If you are interested in learning more about our investigation, please contact our office for a free consultation. You may be eligible for a legal claim against Apple if you own or replaced an iPhone 6, iPhone 6S or iPhone 7.
WHAT IS THIS LEGAL INVESTIGATION ABOUT?
We are investigating Apple’s recent admission to slowing some iPhones through iOS updates that were intended to compensate for poor phone performance as the battery health declined.
According to Apple, the feature was first rolled out last year through iOS updates 10.2.1 and 11.2.0 which throttled processor speeds as some phone batteries naturally deteriorated. As consumers were not made aware of this, many may have thought the fix for reduced performance was to purchase a new phone rather than replacing the battery at a fraction of the cost.
Geekbench reports that it was update iOS 10.2.1 for iPhone 6 and 6S and update iOS 11.2.0 for iPhone 7 that first introduced the technology unbeknownst to consumers.
As Geekbench’s John Pool explains, “while this state [reduced performance without notification] is created to mask a deficiency in battery power, users may believe that the slow down is due to CPU performance, instead of battery performance, which is triggering an Apple introduced CPU slow-down. This fix will also cause users to think, “my phone is slow so I should replace it” not, “my phone is slow so I should replace its battery”.”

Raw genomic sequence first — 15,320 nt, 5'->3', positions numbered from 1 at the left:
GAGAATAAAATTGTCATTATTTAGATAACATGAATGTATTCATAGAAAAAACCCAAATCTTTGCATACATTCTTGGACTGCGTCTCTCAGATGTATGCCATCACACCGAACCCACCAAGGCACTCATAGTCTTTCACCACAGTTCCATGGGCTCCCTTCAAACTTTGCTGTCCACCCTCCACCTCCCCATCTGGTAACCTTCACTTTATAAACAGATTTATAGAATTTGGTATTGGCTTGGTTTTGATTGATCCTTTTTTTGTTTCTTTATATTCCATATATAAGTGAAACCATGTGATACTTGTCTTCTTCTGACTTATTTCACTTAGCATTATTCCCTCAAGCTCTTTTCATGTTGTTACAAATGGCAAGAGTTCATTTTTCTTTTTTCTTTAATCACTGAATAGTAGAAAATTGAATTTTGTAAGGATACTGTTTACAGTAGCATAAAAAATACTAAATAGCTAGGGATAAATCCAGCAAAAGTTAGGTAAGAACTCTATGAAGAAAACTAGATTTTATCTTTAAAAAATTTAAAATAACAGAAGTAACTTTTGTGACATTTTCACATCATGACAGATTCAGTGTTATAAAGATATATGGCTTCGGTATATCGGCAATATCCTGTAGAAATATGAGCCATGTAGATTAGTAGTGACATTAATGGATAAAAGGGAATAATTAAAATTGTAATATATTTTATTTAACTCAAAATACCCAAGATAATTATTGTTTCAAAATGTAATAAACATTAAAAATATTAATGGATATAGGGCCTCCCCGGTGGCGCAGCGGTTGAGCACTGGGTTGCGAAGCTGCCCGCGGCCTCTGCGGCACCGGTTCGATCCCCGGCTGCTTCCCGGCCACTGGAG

APPLE CONFIRMS SLOWDOWN
Apple maintains that the slowdown was to prolong life and “deliver the best experience for customers”. In a statement, they said:
“Our goal is to deliver the best experience for customers, which includes overall performance and prolonging the life of their devices. Lithium-ion batteries become less capable of supplying peak current demands when in cold conditions, have a low battery charge or as they age over time, which can result in the device unexpectedly shutting down to protect its electronic components.
Last year we released a feature for iPhone 6, iPhone 6s and iPhone SE to smooth out the instantaneous peaks only when needed to prevent the device from unexpectedly shutting down during these conditions. We’ve now extended that feature to iPhone 7 with iOS 11.2, and plan to add support for other products in the future.”
Milberg Tadler Phillips Grossman LLP
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Milberg Tadler Phillips Grossman LLP is working with Sanders Phillips Grossman LLP in investigating potential claims for current and former purchasers of iPhones whose consumer rights may have been violated by Apple.